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Does Going to Rehab Go on Your Record?

When someone knows they need to get professional help for their addiction to alcohol or drugs, it can feel scary to reach out. One of the contributing fear factors is wondering, “Does going to rehab go on your record?” Everyone wants to have privacy when it comes to medical treatment, and this includes getting treatment for a substance use disorder. Buckhead Behavioral Health is in the business of helping people become sober, and we know people want private, discreet care. We explore what level of privacy a person can expect when they go to rehab. 

What Happens in Rehab?

When someone develops an addiction to drugs or alcohol, it takes over their lives. Addiction dramatically impacts a person’s physical and mental health, as well as their ability to do well at work, in school, and in relationships. Because substance use disorders are complicated, it takes attending a professional treatment program to overcome them. The term “rehab” can apply to several different levels of care. Rehab starts with going to a detox program, which usually lasts from five to seven days. After that, some people move to a residential program where they live for 30 days or longer. Another option is to attend outpatient programs that take place during the day. 

All levels of rehab feature multiple approaches to recovering from addiction. Exposure to different types of therapy helps people understand the impact their addiction has had on their lives. From there, they learn to address what events may have contributed to their developing a substance use disorder. This helps the individual to get closure and develop healthy coping skills that keep them from succumbing to relapse.

Does Going to Rehab Go On Your Record?

Going to treatment for addiction to drugs or alcohol is an incredibly personal event. For this reason, people want to make sure they have control over who knows when this happens. As a result, they want to know “Does going to rehab go on your record?” The person may worry that family members, friends, or their employer may find out they went to rehab and will have questions or be judgmental.

In 1996, the Health Insurance Portability and Accountability Act (HIPPA) became law and helped provide privacy related to the medical records of Americans. This includes when someone goes to rehab or receives any other addiction-related treatment. HIPPA laws ensure that a person’s medical records cannot be disclosed to another party without their written consent. 

Someone who wants their rehab information shared with someone else can request this be done. This includes giving the information to individuals or entities like an employer if the person so chooses. In fact, a person’s insurance company does not have to be notified if they attend a rehab program and do not intend to have their insurance cover all or part of their stay. 

Some people worry that a rehab stay will show up on a background check. Potential employers sometimes perform a background check to look for things like a person’s education, career history, and criminal background. While those things can be found, what the employer or anyone else doing a background check will not find is any record of the person going to rehab.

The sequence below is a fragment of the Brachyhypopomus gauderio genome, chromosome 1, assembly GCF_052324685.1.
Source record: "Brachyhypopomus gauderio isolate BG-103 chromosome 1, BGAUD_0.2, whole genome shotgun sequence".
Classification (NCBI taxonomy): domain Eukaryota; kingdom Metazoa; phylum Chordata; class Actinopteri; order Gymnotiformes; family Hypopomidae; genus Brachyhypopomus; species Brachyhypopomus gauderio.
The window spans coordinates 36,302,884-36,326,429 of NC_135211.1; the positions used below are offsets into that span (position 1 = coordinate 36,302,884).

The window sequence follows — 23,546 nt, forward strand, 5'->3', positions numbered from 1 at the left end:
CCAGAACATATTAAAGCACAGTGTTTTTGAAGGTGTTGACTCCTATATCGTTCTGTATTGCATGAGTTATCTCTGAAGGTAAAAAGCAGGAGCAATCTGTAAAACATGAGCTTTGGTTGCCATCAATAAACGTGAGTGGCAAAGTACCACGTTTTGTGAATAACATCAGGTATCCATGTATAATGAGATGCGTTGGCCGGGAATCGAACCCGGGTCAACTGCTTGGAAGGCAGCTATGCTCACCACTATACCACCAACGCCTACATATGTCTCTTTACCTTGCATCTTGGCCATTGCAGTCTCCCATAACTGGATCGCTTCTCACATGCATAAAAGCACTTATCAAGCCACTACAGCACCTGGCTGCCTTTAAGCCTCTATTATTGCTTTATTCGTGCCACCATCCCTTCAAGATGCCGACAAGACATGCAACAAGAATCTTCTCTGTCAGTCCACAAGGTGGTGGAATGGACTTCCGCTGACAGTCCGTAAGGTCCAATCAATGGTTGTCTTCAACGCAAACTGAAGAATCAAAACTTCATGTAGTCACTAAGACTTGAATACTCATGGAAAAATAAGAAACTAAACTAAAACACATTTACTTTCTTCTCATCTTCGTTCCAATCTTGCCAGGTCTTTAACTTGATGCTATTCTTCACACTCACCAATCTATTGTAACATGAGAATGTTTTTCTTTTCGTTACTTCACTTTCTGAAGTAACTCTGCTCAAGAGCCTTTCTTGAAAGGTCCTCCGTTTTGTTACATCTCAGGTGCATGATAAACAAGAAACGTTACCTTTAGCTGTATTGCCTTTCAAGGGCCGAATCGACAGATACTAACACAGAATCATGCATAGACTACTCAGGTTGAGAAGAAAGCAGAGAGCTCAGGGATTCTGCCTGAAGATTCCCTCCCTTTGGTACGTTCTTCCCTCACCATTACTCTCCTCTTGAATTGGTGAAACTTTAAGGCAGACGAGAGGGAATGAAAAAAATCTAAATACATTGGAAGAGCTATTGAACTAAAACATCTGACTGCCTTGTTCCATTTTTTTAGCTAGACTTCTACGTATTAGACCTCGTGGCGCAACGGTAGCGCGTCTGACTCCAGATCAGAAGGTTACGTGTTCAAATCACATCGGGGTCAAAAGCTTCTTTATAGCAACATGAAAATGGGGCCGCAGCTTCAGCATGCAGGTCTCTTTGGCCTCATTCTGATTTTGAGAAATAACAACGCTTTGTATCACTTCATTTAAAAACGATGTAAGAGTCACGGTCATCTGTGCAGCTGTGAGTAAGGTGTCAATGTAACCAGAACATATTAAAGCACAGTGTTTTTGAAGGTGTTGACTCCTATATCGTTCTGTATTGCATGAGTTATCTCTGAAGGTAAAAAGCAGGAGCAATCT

How Does a Rehab Protect Someone’s Privacy?

When someone checks into rehab, they will sign a lot of paperwork. Part of this will include consent forms related to releasing information about their treatment. Some people want to keep their entire rehab stay to themselves, which can be reflected in how they fill out the consent forms. Others may want certain people to be informed about the specifics of their treatment and their progress. This can include spouses, parents, adult children, and medical and psychological professionals not associated with the rehab. The individual entering rehab can specify exactly what type of information can be shared with others, ranging from brief updates to full disclosure and the status of the person’s health.

Who Can Legally Find Out That You Went to Rehab?

For those asking, “Does going to rehab go on your record?”, more than the HIPPA law protects them. The Confidentiality of Substance Use Disorder Patient Records also affords people the ability to expect privacy when they go to rehab. However, there are a few exceptions to the laws that protect a person’s privacy. An individual’s medical information may be legally disclosed if they commit a crime or are convicted of child abuse or neglect. In rare cases, a court order can result in someone’s medical records being revealed. 

Find Effective Rehab for Addiction in Atlanta, GA

Now that you know the answer to, “Does going to rehab go on your record?”, you can prepare to take the all-important step to get help for your addiction. Buckhead Behavioral Health offers highly effective outpatient rehab in Atlanta for people who are battling a substance use disorder. We provide vital addiction-related therapies and prescription drugs that help ease withdrawal symptoms. With our help, you can get back to living your life and doing well on the job and in your relationships.

Do you want more information on how our rehab can change your life? Visit our admissions page now and see how easy it is to get started. 

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